|Numéro de publication||US4807977 A|
|Type de publication||Octroi|
|Numéro de demande||US 06/879,027|
|Date de publication||28 févr. 1989|
|Date de dépôt||26 juin 1986|
|Date de priorité||26 juin 1986|
|État de paiement des frais||Caduc|
|Numéro de publication||06879027, 879027, US 4807977 A, US 4807977A, US-A-4807977, US4807977 A, US4807977A|
|Inventeurs||Anthony F. Sammells|
|Cessionnaire d'origine||Eltron Research, Inc.|
|Exporter la citation||BiBTeX, EndNote, RefMan|
|Citations de brevets (6), Citations hors brevets (25), Référencé par (50), Classifications (6), Événements juridiques (5)|
|Liens externes: USPTO, Cession USPTO, Espacenet|
This invention was made as the result of work under Contract Number N00014-84-C-0723 granted by the Office of Naval Research. The Government has certain rights in this invention.
1. Field of the Invention
This invention relates to multi-color electrochromic flat-panel displays embodying solid-state electrochromatic cells with solid polymer electrolytes. The electrochromic material, which is in a phase distinct from an ionically conducting polymer, changes color in response to small applied anodic or cathodic currents providing writing and erasure processes as a result of anodically or cathodically applying voltages to the cell. On open-circuit, the cell retains its state of charge or memory. The multi-color electrochromic cells using solid polymer electrolytes according to the present invention provide a display which is thin, compact, lightweight, sunlight readable, possessing open circuit memory, operable over a wide operating temperature range requiring low power input for operation.
2. Description of the Prior Art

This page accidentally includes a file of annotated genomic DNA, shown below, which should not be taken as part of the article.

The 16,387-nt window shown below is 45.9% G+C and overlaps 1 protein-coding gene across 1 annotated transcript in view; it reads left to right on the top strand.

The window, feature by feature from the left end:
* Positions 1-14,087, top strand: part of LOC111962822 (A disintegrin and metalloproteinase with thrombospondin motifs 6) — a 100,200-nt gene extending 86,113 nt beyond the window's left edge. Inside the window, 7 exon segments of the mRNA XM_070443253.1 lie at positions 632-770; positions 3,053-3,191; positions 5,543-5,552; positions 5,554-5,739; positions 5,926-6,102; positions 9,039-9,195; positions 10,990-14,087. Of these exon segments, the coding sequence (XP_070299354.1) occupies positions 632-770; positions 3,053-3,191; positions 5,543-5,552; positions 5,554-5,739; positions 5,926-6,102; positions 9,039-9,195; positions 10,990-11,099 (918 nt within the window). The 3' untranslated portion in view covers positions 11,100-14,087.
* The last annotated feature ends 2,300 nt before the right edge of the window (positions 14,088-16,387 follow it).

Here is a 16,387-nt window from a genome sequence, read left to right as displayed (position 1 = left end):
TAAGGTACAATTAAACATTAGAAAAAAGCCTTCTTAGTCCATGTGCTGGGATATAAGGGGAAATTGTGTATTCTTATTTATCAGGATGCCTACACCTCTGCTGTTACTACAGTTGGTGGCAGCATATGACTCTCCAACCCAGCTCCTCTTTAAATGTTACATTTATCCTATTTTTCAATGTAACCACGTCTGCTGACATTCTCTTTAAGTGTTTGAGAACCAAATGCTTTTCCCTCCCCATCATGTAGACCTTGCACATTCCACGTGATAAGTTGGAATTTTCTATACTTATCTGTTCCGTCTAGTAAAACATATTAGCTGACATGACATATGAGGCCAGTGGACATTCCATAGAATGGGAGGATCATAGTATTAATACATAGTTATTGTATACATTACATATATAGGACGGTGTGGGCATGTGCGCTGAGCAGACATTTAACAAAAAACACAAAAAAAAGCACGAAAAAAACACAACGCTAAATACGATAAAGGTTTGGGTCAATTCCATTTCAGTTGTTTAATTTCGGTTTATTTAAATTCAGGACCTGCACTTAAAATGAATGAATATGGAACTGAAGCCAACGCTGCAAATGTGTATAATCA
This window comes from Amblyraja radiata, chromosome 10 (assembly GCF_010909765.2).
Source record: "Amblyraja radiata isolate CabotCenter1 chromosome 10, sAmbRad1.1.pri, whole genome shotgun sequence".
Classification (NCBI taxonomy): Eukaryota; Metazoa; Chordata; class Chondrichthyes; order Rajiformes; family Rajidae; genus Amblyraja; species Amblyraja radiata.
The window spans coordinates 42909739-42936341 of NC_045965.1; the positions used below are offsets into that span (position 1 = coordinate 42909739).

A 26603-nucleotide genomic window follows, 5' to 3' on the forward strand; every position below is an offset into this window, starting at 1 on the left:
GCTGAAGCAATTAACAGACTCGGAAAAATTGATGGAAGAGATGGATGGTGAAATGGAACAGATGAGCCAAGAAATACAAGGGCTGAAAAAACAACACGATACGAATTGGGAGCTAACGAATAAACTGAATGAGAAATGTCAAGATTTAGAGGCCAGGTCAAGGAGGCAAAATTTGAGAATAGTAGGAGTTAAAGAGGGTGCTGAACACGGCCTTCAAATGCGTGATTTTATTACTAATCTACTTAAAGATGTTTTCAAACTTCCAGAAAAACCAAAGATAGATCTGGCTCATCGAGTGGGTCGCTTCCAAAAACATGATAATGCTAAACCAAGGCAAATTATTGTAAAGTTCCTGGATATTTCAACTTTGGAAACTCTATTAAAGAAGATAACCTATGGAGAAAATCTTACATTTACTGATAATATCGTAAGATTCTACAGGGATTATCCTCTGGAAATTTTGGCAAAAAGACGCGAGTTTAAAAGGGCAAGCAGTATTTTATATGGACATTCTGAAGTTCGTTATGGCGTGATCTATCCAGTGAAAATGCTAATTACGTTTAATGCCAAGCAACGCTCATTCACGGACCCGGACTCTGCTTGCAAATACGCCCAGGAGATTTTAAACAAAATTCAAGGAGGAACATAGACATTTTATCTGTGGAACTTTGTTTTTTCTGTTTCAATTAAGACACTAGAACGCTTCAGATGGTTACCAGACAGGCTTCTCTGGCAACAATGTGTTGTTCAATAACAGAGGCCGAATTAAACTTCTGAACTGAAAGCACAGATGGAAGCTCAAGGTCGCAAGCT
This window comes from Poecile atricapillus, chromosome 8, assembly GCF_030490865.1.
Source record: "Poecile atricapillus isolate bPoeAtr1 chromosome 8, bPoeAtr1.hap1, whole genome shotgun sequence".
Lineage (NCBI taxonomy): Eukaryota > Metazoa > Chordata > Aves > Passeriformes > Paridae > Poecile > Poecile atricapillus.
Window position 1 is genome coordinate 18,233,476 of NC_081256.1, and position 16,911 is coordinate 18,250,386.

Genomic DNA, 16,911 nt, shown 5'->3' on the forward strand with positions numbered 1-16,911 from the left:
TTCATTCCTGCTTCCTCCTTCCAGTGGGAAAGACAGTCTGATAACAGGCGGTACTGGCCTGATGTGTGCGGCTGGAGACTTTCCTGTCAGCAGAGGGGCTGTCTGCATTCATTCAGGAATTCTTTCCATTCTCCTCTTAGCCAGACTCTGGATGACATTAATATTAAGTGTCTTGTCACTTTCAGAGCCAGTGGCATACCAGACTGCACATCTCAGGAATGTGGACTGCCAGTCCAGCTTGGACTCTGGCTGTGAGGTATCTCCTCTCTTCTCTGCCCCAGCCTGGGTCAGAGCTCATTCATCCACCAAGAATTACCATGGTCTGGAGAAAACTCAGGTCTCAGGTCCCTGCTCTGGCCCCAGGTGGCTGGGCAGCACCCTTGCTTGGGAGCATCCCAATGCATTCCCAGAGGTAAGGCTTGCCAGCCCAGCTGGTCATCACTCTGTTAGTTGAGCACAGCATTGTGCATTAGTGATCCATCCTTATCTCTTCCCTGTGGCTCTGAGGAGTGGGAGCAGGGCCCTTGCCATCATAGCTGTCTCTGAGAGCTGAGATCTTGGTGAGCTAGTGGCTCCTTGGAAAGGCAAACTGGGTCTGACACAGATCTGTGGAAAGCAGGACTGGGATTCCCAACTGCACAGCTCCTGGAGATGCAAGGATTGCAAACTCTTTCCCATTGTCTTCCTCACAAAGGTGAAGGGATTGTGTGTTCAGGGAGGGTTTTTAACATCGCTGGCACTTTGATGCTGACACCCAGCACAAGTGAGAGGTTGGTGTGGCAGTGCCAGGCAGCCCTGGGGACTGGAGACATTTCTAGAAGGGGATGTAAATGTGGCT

Electrochromic effects of various chemicals and various chemical systems wherein specific chemicals undergo chemical reactions in response to small applied anodic or cathodic currents changing their color are known. Color changes, rates, and performance characteristics, are greatly dependent upon the electrochromic chemical used and the entire electrochromic system including the electrolyte and cell configuration. Electrochromic reactions of rare earth diphthalocyanines have been reported by P. N. Moskalev and I. S. Kirin, Opt. Spectrosc., 29, 220 (1970) and P. N. Moskalev and I. S. Kirin, Russ. J. Phys. Chem., 47, 1019 (b 1972). Color changes in a lutetium diphthalocyanine film on tin oxide in an aqueous electrolyte of KCl or Na2 S04 is described in M. M. Nicholson and F. A. Pizzarello, Charge Transport in Oxidation Product of Lutetium Diphthalocyanine, J. Electrochem Soc., 127, 2490 (1979) and M. M. Nicholson and F. A. Pizzarello, Galvanostatic Transients in Lutetium Diphthalocyanine Films. The cathodic and anodic electrochromism of lutetium diphthalocyanine films have been found dependent upon the specific aqueous and organic liquid electrolyte as well as other specific cell components as reported by M. M. Nicholson and F. A. Pizzarello, Cathodic Electrochromism of Lutetium Dipthalocyanine Films, J. Electrochem Soc., 128, 1740 (1981). Electrochromic action of other rare earth diphthalocyanines are recognized to be similar and electrochromic changes of lutetium and ytterbium diphthalocyanines are very similar in a number of aqueous and organic electrolyte liquids. D. Walton, B. Ely and G. Elliott, Investigations into the Electrochromism of Lutetium and Ytterbium Diphthalocyanines, J. Electrochem Soc., 128, 2479 (1981). The use of lutetium diphthalocyanine with aqueous and organic liquid electrolytes in electrochromic displays is described in M. M. Nicholson and T. P. Weismuller, Multicolor Electrochromic Display Technology, Technical Report No. 5, Office of Naval Research Contract N00014-77-C-0636, Task No. NR 359-667 (1983). Different electrochromic behavior of lutetium diphthalocyanine films in single boundary and dual boundary cell configurations using aqueous liquid electrolytes and emphasizing the need for aqueous electrolytes to promote ion transport is described in M. M. Nicholson and T. P. Wiesmuller, Evidence of Electronic Conduction Due to Mixed Oxidation States in Lutetium Diphthalocyanine Films, Report No. 7, Office of Naval Research Contract N00014-77-C-0636, Task No. NR 359-667 (1985).